What Natural Remedies May Help My Psoriasis? A Q&A with Dr. Truong
This Q&A is part of a series highlighting frequently asked questions, answered by a healthcare professional in our community.
We asked: “What natural remedies for psoriasis actually work?”
Allison Truong, M.D.: There are some small studies that suggest certain natural psoriasis remedies may be helpful: turmeric, vitamin D, aloe vera, and fish oil.
As of recently, there is limited data on natural remedies for psoriasis relief. There are few small randomized controlled studies—which are the gold standard in the scientific world on natural remedies and psoriasis. Here’s what we know about these potentially promising options.
Turmeric is a powerful anti-inflammatory and antioxidant. The helpful active ingredient in turmeric is curcumin. In a small study, 4.5 grams of curcumin taken daily by mouth helped reduce flares from psoriasis and psoriatic arthritis in some people. It’s not yet entirely clear whether turmeric supplements are helpful for psoriasis and at what dose is required. More research is needed.
If you’re interested in seeing whether turmeric is helpful for your symptoms, you can find turmeric in some foods, such as curries and golden milk.
Some small studies suggest that taking vitamin D in addition to using standard medical treatments for psoriasis may further help relieve psoriasis symptoms. However, it’s important not to overdo vitamin D intake, as too much can cause electrolyte imbalances and kidney issues in some people.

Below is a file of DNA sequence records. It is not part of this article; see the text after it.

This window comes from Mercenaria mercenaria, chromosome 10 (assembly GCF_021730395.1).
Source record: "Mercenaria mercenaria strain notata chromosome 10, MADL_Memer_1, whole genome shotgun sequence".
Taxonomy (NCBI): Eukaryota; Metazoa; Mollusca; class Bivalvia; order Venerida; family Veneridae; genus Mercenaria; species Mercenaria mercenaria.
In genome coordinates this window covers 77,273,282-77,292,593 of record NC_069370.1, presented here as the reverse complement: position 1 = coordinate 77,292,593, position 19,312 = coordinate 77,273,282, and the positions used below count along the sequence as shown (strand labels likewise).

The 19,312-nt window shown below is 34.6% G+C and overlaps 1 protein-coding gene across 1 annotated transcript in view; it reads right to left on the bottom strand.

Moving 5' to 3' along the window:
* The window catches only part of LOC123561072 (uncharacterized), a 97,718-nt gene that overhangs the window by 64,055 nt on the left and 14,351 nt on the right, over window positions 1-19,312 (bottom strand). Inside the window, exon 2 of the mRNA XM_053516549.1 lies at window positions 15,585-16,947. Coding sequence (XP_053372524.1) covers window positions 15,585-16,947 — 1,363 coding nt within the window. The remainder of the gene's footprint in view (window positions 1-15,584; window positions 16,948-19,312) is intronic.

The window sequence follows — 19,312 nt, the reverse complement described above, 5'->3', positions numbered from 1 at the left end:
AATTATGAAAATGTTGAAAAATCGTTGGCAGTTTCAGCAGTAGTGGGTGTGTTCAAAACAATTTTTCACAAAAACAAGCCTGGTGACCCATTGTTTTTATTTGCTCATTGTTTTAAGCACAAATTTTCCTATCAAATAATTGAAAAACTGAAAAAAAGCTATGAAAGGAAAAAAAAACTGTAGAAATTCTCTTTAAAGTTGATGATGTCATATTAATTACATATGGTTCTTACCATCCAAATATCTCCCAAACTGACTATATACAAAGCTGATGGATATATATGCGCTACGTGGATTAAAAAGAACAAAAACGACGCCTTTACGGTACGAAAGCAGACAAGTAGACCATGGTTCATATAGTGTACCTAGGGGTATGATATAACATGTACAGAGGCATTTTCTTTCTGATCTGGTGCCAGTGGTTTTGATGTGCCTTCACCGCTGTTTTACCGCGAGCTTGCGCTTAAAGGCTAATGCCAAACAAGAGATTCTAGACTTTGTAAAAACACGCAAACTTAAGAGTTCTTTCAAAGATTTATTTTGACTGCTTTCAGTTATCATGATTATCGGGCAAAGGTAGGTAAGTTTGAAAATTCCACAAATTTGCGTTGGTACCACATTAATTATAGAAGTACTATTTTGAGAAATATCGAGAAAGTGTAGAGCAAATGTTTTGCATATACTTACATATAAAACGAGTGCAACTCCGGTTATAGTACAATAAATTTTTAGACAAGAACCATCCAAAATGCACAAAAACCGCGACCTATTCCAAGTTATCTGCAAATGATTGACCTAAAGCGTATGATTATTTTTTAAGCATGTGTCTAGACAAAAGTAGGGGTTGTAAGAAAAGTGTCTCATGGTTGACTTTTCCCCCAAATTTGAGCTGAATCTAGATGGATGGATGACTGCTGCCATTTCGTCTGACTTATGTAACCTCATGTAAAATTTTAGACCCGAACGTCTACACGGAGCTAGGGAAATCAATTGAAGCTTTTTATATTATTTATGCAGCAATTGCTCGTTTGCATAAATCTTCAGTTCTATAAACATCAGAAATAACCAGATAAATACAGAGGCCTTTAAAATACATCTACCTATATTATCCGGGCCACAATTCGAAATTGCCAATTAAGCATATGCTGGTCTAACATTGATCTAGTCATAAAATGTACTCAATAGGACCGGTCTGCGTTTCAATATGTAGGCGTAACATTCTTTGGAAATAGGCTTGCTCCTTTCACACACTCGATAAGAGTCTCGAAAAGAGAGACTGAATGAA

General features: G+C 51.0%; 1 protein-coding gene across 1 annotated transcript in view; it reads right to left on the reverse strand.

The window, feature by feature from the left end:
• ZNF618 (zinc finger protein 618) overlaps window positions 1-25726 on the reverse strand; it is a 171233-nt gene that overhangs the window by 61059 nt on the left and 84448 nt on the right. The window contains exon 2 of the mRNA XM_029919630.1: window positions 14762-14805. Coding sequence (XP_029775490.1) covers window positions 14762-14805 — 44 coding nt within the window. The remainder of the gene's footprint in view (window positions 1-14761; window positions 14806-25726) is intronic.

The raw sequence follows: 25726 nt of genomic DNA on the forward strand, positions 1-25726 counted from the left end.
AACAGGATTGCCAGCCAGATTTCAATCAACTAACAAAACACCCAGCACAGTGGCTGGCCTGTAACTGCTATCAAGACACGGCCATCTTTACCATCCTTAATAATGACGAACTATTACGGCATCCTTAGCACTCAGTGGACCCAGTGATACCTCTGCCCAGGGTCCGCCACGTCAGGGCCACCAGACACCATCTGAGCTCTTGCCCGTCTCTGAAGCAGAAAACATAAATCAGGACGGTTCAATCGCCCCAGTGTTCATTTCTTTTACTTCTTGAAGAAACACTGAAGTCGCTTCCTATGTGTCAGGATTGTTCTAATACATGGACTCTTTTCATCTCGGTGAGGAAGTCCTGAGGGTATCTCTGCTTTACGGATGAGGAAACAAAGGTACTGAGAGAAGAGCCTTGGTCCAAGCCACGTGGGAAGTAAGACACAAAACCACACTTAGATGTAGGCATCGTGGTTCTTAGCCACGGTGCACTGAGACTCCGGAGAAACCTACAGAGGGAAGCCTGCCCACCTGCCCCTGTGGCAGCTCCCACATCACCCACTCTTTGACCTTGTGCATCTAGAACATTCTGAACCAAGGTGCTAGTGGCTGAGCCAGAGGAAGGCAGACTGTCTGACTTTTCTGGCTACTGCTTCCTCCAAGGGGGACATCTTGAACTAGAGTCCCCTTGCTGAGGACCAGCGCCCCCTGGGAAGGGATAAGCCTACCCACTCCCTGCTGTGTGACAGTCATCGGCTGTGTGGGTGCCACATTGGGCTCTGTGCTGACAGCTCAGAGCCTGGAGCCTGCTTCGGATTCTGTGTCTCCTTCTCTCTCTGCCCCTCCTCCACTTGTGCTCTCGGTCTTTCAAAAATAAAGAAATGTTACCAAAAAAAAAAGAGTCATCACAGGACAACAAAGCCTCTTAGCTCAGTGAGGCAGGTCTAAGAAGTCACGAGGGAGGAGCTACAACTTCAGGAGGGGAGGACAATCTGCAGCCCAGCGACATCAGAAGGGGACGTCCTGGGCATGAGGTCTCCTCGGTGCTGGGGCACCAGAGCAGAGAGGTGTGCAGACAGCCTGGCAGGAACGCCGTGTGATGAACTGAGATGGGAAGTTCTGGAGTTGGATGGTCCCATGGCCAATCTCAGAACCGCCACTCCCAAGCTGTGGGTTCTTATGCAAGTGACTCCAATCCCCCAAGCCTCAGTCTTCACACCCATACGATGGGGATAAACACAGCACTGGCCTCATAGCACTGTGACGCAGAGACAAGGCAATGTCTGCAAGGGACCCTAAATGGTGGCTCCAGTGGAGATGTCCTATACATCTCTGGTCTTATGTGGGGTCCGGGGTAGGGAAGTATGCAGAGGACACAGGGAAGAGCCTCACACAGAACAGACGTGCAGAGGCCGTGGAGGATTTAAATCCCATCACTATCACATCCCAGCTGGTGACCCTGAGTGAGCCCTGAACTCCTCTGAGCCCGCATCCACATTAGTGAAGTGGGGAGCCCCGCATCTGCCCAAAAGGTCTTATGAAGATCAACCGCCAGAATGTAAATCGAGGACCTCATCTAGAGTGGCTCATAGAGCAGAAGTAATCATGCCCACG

Rather than taking vitamin D supplements, the safest way to get vitamin D is to spend about 10 to 15 minutes in natural sunlight. It’s best to seek sun exposure in the morning before 10 a.m. to avoid the sun’s most harmful rays. And remember to wear sunscreen as sunburns can increase the risk of skin cancer over a lifetime.
Some research suggests that topical aloe vera can help reduce redness and scaling from psoriasis. Gel from the aloe plant can be applied to the skin and is generally well tolerated without any serious side effects. Results on the effectiveness is still controversial, but as long as you do not get a rash from aloe, it may be worth trying.
A 2020 review of 18 randomized control trials suggests that fish oil, taken by mouth, may have beneficial effects on psoriasis—but only when combined with other treatments. Fish oil may also help prevent psoriasis comorbidities (co-occuring conditions) such as obesity, cardiovascular disease, and metabolic disease. Talk to your doctor about what dosage they recommend if you’re interested in trying fish oil.
What Else Should I Know?
Certain psoriasis medications don’t react well with supplements. To be safe, before starting any supplement or natural remedy, be sure to discuss its use with your dermatologist or primary care provider.
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